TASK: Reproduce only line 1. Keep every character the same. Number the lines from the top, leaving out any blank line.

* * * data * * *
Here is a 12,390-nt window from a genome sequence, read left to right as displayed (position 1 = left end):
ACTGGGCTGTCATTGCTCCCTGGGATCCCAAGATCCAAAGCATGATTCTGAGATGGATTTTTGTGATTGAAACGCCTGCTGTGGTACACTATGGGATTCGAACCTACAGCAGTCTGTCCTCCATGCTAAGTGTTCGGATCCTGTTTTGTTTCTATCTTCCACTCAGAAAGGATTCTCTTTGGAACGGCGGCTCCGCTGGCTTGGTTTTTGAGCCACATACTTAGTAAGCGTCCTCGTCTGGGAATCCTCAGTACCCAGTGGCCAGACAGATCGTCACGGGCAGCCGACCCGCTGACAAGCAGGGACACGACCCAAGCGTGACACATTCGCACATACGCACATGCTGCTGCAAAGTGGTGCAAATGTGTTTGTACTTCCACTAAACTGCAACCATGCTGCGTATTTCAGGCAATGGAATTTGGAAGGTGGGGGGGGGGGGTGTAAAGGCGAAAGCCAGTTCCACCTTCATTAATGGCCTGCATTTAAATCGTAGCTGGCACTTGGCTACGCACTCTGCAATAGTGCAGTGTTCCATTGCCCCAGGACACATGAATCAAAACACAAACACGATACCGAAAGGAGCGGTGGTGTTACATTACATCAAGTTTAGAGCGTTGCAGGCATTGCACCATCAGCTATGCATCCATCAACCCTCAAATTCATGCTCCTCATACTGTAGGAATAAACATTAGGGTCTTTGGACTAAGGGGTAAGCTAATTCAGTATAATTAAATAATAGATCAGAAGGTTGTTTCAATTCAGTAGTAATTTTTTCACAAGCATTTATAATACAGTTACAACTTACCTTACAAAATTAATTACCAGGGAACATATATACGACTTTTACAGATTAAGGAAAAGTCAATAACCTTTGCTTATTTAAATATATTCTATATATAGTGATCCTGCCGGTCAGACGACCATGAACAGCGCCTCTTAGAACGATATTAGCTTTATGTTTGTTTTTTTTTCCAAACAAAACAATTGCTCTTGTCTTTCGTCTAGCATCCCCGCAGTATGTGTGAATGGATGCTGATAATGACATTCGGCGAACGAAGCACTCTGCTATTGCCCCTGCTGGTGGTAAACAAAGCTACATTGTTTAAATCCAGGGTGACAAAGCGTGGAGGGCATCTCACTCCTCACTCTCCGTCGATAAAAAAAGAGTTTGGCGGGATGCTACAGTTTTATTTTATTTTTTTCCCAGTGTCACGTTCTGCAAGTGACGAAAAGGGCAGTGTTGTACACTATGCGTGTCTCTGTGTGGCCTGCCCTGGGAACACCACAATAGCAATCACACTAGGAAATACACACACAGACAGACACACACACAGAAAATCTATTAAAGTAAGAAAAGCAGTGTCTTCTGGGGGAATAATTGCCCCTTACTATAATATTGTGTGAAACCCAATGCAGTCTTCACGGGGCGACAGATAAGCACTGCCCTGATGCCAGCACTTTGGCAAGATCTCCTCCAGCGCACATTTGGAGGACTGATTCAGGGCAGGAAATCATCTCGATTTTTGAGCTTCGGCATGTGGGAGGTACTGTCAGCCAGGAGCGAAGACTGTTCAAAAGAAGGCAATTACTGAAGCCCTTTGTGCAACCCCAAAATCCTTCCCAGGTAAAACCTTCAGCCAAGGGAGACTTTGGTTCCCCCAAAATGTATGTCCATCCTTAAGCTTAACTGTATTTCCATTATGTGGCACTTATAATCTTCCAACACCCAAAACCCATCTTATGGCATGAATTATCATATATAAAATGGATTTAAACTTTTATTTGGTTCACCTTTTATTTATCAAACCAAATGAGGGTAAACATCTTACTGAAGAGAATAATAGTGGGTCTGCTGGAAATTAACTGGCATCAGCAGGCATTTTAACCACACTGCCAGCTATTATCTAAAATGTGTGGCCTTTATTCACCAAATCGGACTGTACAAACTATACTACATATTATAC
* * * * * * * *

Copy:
Here is a 12,390-nt window from a genome sequence, read left to right as displayed (position 1 = left end):